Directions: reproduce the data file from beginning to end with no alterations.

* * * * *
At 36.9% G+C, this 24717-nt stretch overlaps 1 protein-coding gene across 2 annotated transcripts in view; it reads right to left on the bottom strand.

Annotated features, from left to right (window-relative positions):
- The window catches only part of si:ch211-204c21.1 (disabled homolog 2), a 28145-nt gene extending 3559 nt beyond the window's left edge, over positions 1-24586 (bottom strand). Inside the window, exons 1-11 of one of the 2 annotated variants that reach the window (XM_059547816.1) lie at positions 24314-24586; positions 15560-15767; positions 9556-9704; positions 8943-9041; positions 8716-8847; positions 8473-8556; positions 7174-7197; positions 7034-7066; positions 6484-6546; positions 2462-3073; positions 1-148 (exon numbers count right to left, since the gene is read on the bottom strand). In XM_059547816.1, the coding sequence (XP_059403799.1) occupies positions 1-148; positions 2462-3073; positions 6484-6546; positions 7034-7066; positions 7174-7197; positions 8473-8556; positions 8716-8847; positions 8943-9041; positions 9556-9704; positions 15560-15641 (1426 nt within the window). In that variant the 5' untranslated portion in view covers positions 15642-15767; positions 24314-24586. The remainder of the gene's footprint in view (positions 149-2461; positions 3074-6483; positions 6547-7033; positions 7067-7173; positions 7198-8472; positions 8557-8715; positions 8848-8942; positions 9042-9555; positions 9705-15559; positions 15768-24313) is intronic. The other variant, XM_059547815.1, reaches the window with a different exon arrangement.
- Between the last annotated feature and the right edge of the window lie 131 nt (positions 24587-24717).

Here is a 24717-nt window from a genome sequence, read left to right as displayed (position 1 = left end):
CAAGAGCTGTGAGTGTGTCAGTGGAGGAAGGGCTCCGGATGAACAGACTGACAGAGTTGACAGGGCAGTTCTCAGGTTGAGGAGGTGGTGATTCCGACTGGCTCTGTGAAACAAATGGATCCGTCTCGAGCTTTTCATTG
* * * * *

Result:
At 36.9% G+C, this 24717-nt stretch overlaps 1 protein-coding gene across 2 annotated transcripts in view; it reads right to left on the bottom strand.

Annotated features, from left to right (window-relative positions):
- The window catches only part of si:ch211-204c21.1 (disabled homolog 2), a 28145-nt gene extending 3559 nt beyond the window's left edge, over positions 1-24586 (bottom strand). Inside the window, exons 1-11 of one of the 2 annotated variants that reach the window (XM_059547816.1) lie at positions 24314-24586; positions 15560-15767; positions 9556-9704; positions 8943-9041; positions 8716-8847; positions 8473-8556; positions 7174-7197; positions 7034-7066; positions 6484-6546; positions 2462-3073; positions 1-148 (exon numbers count right to left, since the gene is read on the bottom strand). In XM_059547816.1, the coding sequence (XP_059403799.1) occupies positions 1-148; positions 2462-3073; positions 6484-6546; positions 7034-7066; positions 7174-7197; positions 8473-8556; positions 8716-8847; positions 8943-9041; positions 9556-9704; positions 15560-15641 (1426 nt within the window). In that variant the 5' untranslated portion in view covers positions 15642-15767; positions 24314-24586. The remainder of the gene's footprint in view (positions 149-2461; positions 3074-6483; positions 6547-7033; positions 7067-7173; positions 7198-8472; positions 8557-8715; positions 8848-8942; positions 9042-9555; positions 9705-15559; positions 15768-24313) is intronic. The other variant, XM_059547815.1, reaches the window with a different exon arrangement.
- Between the last annotated feature and the right edge of the window lie 131 nt (positions 24587-24717).

Here is a 24717-nt window from a genome sequence, read left to right as displayed (position 1 = left end):
CAAGAGCTGTGAGTGTGTCAGTGGAGGAAGGGCTCCGGATGAACAGACTGACAGAGTTGACAGGGCAGTTCTCAGGTTGAGGAGGTGGTGATTCCGACTGGCTCTGTGAAACAAATGGATCCGTCTCGAGCTTTTCATTG